Forbes Vietnam magazine has announced its list of “Top 30 Under 30” in 2020 to honour the most influential faces in the country. Among them is ballerina Nguyễn Thu Huệ from the Việt Nam National Opera and Ballet Theatre, the first Vietnamese ballerina to perform both leading roles as the white and black swans in Swan Lake. Huệ shares with Hạnh Nguyễn and Quỳnh Hoa her love for dancing.
Ballerina Nguyễn Thu Huệ. Photo courtesy of the Vietnam National Opera and Ballet Theatre
Nguyễn Thu Huệ graduated from the Việt Nam Dance Academy and signed for the Việt Nam National Opera and Ballet Theatre (VNOB) in 2012. She won first prize at the competition for “talented students from the cultural and arts schools nationwide”. She has performed solo in Chopiana, Giselle and Nutcracker. Huệ marked a milestone in her career with the roles of the white and black swans in the famous Swan Lake, which was reproduced by the VNOB after being absent from the Vietnamese stage for 35 years. Recently she was ranked in the “Top 30 Under 30” list in 2020 by Forbes Vietnam magazine for her significant contributions to the arts.
Inner Sanctum: You have been ranked in the “Top 30 Under 30” list by Forbes Vietnam magazine. How do you feel?
I feel surprised and happy to be ranked on the same list as really prominent people in different fields. It’s an honour and great motivation for me to nurture my passion for ballet. I hope that more Vietnamese people will fall in love with the art, making a contribution to inspiring younger generations.
Inner Sanctum: You are the first Vietnamese ballerina to perform both leading roles as the white and black swans in Swan Lake. The roles require talent, good health and hard work to achieve the desired technique. What made you dare to do it at such a young age?
Yes, it was a really big challenge for me. The white and black roles feature two sides of life, representing good and evil within each person. I’ve performed good characters many times but have never acted in the bad role like the black swan, which is a symbol of emotion, creating conflict and difficulty to reach perfection.
I think when I stand on stage, the soul of the character and I must be one. If I think I am trying to perform for just the audience, it means I have not yet touched my heart. To express the conflict between the good and the evil characters, which the audiences could not recognise whether it is white, black or me, I had to spend evenings feeling those emotional states with my own soul rather than imitating or acting like others. It is a process of learning and practising hard.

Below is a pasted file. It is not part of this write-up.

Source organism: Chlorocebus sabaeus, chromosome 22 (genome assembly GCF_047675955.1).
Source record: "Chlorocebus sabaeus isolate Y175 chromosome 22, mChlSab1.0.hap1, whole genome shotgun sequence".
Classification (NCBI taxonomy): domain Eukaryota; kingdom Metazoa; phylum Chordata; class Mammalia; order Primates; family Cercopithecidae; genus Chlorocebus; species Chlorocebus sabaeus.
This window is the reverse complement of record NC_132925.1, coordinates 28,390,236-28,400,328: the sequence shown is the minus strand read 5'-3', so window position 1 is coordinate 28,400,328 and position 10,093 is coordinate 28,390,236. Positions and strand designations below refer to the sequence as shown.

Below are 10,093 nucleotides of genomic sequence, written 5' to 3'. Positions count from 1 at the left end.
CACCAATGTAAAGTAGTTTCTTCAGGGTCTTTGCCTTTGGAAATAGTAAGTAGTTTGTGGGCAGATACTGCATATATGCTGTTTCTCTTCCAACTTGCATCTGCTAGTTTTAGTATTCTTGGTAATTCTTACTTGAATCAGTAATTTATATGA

However, I did it. It’s a milestone in my career, something I’m proud of.
A scene from Swan Lake performed by the Vietnam National Opera and Ballet Theatre's artists. Photo courtesy of the Vietnam National Opera and Ballet Theatre
Inner Sanctum: Do you feel pressure to take on other roles following the great success of Swan Lake?
No, I don’t. The success of Swan Lake has pushed me to go ahead and challenge myself in other roles. There is a store of emotions inside me. New roles could help me show and live with those emotions that I cannot share in daily life. It helps me satisfy my exploration.
Inner Sanctum: What made you choose to pursue ballet?
I was born into a poor family in the mountainous district of Cẩm Thủy in the central province of Thanh Hóa.
The boys and girls in my native village spent most of their time studying at school. After university graduation, they came back to the village looking for a job and a partner to marry. That’s the routine most people in my village followed. But I’m different. I wanted to explore the big and colourful world outside.
Along with that, I've liked singing and dancing since I was a little girl. I was confident I could perform in front of many people.
One day I heard that the Việt Nam Dance Academy was recruiting in my native province, I asked my parents to allow me to try. I was 12 years old at that time. My parents didn’t agree because I was too young to live and study in Hà Nội, which was too far from home. I told them I would go on 'hunger-strike' if they did not agree. I think it’s so funny because at that time I even didn’t know what ballet was. But it was my destiny.
Inner Sanctum: You weren't aware of the difficulties and challenges you would face at that time, were you?
No, I wasn't. But when I met and experienced the challenges, it was too late to change my mind. I could not quit simply because I had to save face. I could not say that word. And I didn’t want anyone (even my parents) to know about my hard work and serious injuries. I didn’t want them to witness me crying. All I wanted them to know was just my joy, happiness and success on stage.
I struggled to become a ballerina, and I was discouraged so many times but my teachers, veteran dancers and VNOB leaders have inspired and supported me a lot along the way.
Inner Sanctum: A ballerina has to train hard and sacrifice a lot to achieve success. What do you think about this?
When I decided to work for the VNOB, I hoped I would have the opportunity to stand on stage and perform for as long as my health allowed.
I admire artists who have sacrificed their personal happiness to devote themselves to the arts. I have tried to balance both my career and happiness. And I am happy with my choice.
Inner Sanctum: Have you thought of taking Vietnamese ballet abroad or winning prestigious global awards?
Yes, of course. I would like more chances to contribute to the country’s ballet arts, bringing the art form closer to Vietnamese audiences.
I hope Vietnamese ballet will develop more and more in the international arena. VNS